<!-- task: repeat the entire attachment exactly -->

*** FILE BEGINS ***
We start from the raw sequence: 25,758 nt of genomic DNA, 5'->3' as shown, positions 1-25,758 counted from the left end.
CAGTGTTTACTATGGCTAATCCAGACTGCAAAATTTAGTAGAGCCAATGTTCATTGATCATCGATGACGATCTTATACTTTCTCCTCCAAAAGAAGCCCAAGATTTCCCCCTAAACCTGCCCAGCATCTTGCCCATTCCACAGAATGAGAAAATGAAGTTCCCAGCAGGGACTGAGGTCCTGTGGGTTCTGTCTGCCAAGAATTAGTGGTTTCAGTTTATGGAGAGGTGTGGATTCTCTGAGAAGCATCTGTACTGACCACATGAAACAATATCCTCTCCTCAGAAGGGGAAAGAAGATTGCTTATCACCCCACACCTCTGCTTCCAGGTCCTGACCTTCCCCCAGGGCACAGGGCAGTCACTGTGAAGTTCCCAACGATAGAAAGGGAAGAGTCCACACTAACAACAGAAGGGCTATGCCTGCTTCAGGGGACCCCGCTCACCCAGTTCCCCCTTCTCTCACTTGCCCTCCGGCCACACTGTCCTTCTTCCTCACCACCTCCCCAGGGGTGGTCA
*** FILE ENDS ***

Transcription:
We start from the raw sequence: 25,758 nt of genomic DNA, 5'->3' as shown, positions 1-25,758 counted from the left end.
CAGTGTTTACTATGGCTAATCCAGACTGCAAAATTTAGTAGAGCCAATGTTCATTGATCATCGATGACGATCTTATACTTTCTCCTCCAAAAGAAGCCCAAGATTTCCCCCTAAACCTGCCCAGCATCTTGCCCATTCCACAGAATGAGAAAATGAAGTTCCCAGCAGGGACTGAGGTCCTGTGGGTTCTGTCTGCCAAGAATTAGTGGTTTCAGTTTATGGAGAGGTGTGGATTCTCTGAGAAGCATCTGTACTGACCACATGAAACAATATCCTCTCCTCAGAAGGGGAAAGAAGATTGCTTATCACCCCACACCTCTGCTTCCAGGTCCTGACCTTCCCCCAGGGCACAGGGCAGTCACTGTGAAGTTCCCAACGATAGAAAGGGAAGAGTCCACACTAACAACAGAAGGGCTATGCCTGCTTCAGGGGACCCCGCTCACCCAGTTCCCCCTTCTCTCACTTGCCCTCCGGCCACACTGTCCTTCTTCCTCACCACCTCCCCAGGGGTGGTCA